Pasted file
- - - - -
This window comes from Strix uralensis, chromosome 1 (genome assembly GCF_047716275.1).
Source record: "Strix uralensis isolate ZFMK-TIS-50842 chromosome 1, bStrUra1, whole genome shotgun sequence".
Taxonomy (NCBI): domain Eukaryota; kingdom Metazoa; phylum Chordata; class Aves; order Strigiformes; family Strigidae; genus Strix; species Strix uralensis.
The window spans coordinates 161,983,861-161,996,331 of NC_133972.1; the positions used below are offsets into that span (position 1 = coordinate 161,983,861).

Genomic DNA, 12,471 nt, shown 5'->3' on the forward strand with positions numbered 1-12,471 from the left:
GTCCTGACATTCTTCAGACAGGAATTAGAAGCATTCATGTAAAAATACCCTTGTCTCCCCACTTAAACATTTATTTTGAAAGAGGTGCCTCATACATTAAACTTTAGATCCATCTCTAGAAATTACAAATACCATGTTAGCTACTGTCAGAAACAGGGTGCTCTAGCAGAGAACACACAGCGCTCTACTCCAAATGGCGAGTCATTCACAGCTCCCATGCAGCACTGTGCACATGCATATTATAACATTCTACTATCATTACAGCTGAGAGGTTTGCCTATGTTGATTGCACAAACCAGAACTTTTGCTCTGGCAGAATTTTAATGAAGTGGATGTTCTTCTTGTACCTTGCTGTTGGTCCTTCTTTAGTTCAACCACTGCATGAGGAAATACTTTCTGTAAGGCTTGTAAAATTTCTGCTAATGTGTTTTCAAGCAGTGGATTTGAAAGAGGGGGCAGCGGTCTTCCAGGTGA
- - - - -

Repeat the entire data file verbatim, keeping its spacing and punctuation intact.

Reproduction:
This window comes from Strix uralensis, chromosome 1 (genome assembly GCF_047716275.1).
Source record: "Strix uralensis isolate ZFMK-TIS-50842 chromosome 1, bStrUra1, whole genome shotgun sequence".
Taxonomy (NCBI): domain Eukaryota; kingdom Metazoa; phylum Chordata; class Aves; order Strigiformes; family Strigidae; genus Strix; species Strix uralensis.
The window spans coordinates 161,983,861-161,996,331 of NC_133972.1; the positions used below are offsets into that span (position 1 = coordinate 161,983,861).

Genomic DNA, 12,471 nt, shown 5'->3' on the forward strand with positions numbered 1-12,471 from the left:
GTCCTGACATTCTTCAGACAGGAATTAGAAGCATTCATGTAAAAATACCCTTGTCTCCCCACTTAAACATTTATTTTGAAAGAGGTGCCTCATACATTAAACTTTAGATCCATCTCTAGAAATTACAAATACCATGTTAGCTACTGTCAGAAACAGGGTGCTCTAGCAGAGAACACACAGCGCTCTACTCCAAATGGCGAGTCATTCACAGCTCCCATGCAGCACTGTGCACATGCATATTATAACATTCTACTATCATTACAGCTGAGAGGTTTGCCTATGTTGATTGCACAAACCAGAACTTTTGCTCTGGCAGAATTTTAATGAAGTGGATGTTCTTCTTGTACCTTGCTGTTGGTCCTTCTTTAGTTCAACCACTGCATGAGGAAATACTTTCTGTAAGGCTTGTAAAATTTCTGCTAATGTGTTTTCAAGCAGTGGATTTGAAAGAGGGGGCAGCGGTCTTCCAGGTGA